What are the takeaway lessons from Victoria’s election? Where to begin?
Labor, under Premier Daniel Andrews, demolished the Liberals at the polling booths securing at least 55 of the 88 available seats. The Liberals will hold close to 20 – significantly fewer than the 37 it held going in.
Labor's election win in Victoria delivers a stunning margin and a new party hero | Gay Alcorn https://t.co/3K6wcHmILA
— Guardian Australia (@GuardianAus) November 25, 2018
It’s been variously described as a bloodbath, a catastrophe, a wipeout, a landslide.
A victory more thumping than even the most optimistic Labor supporters imagined.
Labor campaigned on services: providing schools and hospitals with the funding they need and continued investment in infrastructure. This appears to have resonated with voters.
The Liberals campaigned on law and order, keeping citizens safe, easing congestion and lowering the cost of living. This, it would seem, resonated with fewer voters.
Former Victorian Labor premier Steve Bracks and former Victorian Liberal premier Denis Napthine discuss the unpopularity of the Liberal Party's law and order campaign during the VIC election. @PatsKarvelas #NationalWrap #auspol pic.twitter.com/q5iuXG5ta0
— ABC News (@abcnews) November 25, 2018
Daniel Andrews said the opposition leader Matthew Guy and the Liberals had underestimated Labor.
In conceding defeat on Saturday night Matthew Guy himself urged his party to “stick together and stay united”.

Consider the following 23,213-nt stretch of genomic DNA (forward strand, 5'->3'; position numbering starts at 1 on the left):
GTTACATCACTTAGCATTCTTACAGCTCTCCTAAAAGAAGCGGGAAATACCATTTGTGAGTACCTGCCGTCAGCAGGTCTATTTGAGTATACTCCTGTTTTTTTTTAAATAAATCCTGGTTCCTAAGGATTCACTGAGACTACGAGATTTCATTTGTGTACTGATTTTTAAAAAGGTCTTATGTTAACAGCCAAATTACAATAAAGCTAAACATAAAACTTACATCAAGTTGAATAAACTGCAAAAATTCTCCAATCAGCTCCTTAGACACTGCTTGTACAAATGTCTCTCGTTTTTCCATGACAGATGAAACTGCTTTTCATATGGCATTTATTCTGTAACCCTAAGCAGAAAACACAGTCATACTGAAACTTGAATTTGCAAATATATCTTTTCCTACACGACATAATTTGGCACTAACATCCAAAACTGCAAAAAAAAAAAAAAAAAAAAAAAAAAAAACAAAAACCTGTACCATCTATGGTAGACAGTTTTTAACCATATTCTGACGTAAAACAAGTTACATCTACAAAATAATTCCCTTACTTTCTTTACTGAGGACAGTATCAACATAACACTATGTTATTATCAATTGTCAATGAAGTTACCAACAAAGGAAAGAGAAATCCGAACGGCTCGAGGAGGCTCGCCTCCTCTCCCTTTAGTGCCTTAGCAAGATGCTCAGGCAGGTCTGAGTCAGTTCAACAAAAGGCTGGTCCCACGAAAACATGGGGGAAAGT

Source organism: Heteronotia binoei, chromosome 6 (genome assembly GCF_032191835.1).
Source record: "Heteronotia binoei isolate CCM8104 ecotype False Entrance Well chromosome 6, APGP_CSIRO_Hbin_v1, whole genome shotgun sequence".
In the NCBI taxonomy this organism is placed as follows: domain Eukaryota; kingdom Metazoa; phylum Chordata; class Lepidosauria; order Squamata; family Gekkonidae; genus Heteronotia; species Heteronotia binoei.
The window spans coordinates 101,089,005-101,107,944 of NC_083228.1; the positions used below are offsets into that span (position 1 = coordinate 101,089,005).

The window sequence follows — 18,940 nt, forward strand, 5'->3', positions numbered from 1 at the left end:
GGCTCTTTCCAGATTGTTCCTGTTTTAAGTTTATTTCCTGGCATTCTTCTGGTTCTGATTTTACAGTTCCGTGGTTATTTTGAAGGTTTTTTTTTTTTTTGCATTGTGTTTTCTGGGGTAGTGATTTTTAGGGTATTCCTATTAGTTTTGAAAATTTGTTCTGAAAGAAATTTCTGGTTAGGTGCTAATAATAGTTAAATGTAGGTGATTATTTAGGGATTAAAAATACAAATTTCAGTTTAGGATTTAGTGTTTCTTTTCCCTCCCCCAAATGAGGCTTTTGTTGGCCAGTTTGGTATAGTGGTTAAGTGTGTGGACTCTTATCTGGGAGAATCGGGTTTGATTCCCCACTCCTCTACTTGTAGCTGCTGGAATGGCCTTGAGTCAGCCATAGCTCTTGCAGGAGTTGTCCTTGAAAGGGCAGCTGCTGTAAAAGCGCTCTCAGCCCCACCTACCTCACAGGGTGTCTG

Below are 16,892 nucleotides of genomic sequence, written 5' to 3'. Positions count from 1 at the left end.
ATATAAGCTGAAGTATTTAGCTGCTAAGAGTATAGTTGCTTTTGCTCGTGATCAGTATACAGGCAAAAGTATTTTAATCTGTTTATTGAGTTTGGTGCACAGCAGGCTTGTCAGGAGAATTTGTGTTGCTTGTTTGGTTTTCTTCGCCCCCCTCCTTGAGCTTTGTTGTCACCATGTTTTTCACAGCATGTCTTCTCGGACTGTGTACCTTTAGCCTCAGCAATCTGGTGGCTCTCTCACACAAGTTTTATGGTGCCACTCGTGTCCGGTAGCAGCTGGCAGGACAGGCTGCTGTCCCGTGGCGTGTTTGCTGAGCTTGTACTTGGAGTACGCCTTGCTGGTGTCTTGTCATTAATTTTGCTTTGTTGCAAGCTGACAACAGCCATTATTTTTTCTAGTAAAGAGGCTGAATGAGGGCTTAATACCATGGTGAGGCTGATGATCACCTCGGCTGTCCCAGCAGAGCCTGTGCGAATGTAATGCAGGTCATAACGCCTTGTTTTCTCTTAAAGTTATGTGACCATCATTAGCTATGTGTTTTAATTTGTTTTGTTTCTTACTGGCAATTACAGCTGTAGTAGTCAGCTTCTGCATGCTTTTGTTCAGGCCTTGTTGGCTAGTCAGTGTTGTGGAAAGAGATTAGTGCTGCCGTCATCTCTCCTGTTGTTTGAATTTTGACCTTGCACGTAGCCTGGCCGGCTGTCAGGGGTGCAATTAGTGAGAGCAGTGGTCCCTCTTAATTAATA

The Prime Minister Scott Morrison has said – conspicuously – nothing.
It’s a state election, not federal, therefore the extent to which the deposition of Malcolm Turnbull conspired against the opposition is unclear but it does loom large. The fact a number of Peter Dutton’s backers in the leadership challenge that ultimately unseated the PM were based in Victoria is relevant.
And certainly the Victorian result appears to have replicated the dramatic swing against the Liberals in the Wentworth by-election.
It seems the lurch to the right that some in the Liberal party are dogged to pursue does not translate into votes. Perhaps the appetite for extremism – in any direction – is sluggish and, perhaps, as has long been accepted, voters still congregate most heavily in the middle ground.
How, and whether, conservative MPs – at the state and federal level – respond to this is likely to play a role in the next general election. Dismissing it is unlikely to play out well with voters.
— The Age (@theage) November 25, 2018
By contrast it seems there are votes in being consistent, productive and, yes, even compassionate. It has delivered Daniel Andrews at least another four years in office.
The Victorian Liberal party campaigned heavily, quite controversially, on the need to keep citizens safe – on law and order and policing and the targeting of certain ‘gangs’. Yet it did not appear to reference or even consider family violence which is curious given the number of lives it has claimed in Victoria and nationally this year.
— Anne Summers (@SummersAnne) November 25, 2018
Earlier on Monday morning the Premier, Daniel Andrews, told Jon Faine that domestic violence is the number one law and order issue in the country.
He’s right. And it is heartening to consider that not only is there a leader in the country willing to say that, but it’s a leader who has just been given a thumping mandate.